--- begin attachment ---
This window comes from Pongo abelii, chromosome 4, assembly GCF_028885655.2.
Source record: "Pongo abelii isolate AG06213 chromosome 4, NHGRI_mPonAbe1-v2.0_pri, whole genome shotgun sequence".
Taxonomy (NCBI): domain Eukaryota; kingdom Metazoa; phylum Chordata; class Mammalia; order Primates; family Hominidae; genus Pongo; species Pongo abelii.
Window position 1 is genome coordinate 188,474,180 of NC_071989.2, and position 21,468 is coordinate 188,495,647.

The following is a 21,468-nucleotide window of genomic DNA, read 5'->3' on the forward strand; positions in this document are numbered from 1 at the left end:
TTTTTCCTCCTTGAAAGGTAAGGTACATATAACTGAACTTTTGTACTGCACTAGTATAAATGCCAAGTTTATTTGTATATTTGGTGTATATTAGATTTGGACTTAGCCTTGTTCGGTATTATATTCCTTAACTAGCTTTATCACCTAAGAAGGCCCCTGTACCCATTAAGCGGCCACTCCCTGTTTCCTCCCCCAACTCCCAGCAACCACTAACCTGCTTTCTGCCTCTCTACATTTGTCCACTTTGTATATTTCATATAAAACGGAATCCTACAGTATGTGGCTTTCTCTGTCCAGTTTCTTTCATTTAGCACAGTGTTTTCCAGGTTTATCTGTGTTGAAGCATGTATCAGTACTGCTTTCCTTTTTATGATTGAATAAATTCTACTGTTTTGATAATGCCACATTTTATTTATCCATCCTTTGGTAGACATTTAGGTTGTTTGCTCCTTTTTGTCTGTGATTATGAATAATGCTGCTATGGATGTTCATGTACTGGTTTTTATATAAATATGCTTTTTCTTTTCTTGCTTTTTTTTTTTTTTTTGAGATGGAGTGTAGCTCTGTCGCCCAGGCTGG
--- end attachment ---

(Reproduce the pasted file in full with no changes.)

This window comes from Pongo abelii, chromosome 4, assembly GCF_028885655.2.
Source record: "Pongo abelii isolate AG06213 chromosome 4, NHGRI_mPonAbe1-v2.0_pri, whole genome shotgun sequence".
Taxonomy (NCBI): domain Eukaryota; kingdom Metazoa; phylum Chordata; class Mammalia; order Primates; family Hominidae; genus Pongo; species Pongo abelii.
Window position 1 is genome coordinate 188,474,180 of NC_071989.2, and position 21,468 is coordinate 188,495,647.

The following is a 21,468-nucleotide window of genomic DNA, read 5'->3' on the forward strand; positions in this document are numbered from 1 at the left end:
TTTTTCCTCCTTGAAAGGTAAGGTACATATAACTGAACTTTTGTACTGCACTAGTATAAATGCCAAGTTTATTTGTATATTTGGTGTATATTAGATTTGGACTTAGCCTTGTTCGGTATTATATTCCTTAACTAGCTTTATCACCTAAGAAGGCCCCTGTACCCATTAAGCGGCCACTCCCTGTTTCCTCCCCCAACTCCCAGCAACCACTAACCTGCTTTCTGCCTCTCTACATTTGTCCACTTTGTATATTTCATATAAAACGGAATCCTACAGTATGTGGCTTTCTCTGTCCAGTTTCTTTCATTTAGCACAGTGTTTTCCAGGTTTATCTGTGTTGAAGCATGTATCAGTACTGCTTTCCTTTTTATGATTGAATAAATTCTACTGTTTTGATAATGCCACATTTTATTTATCCATCCTTTGGTAGACATTTAGGTTGTTTGCTCCTTTTTGTCTGTGATTATGAATAATGCTGCTATGGATGTTCATGTACTGGTTTTTATATAAATATGCTTTTTCTTTTCTTGCTTTTTTTTTTTTTTTTGAGATGGAGTGTAGCTCTGTCGCCCAGGCTGG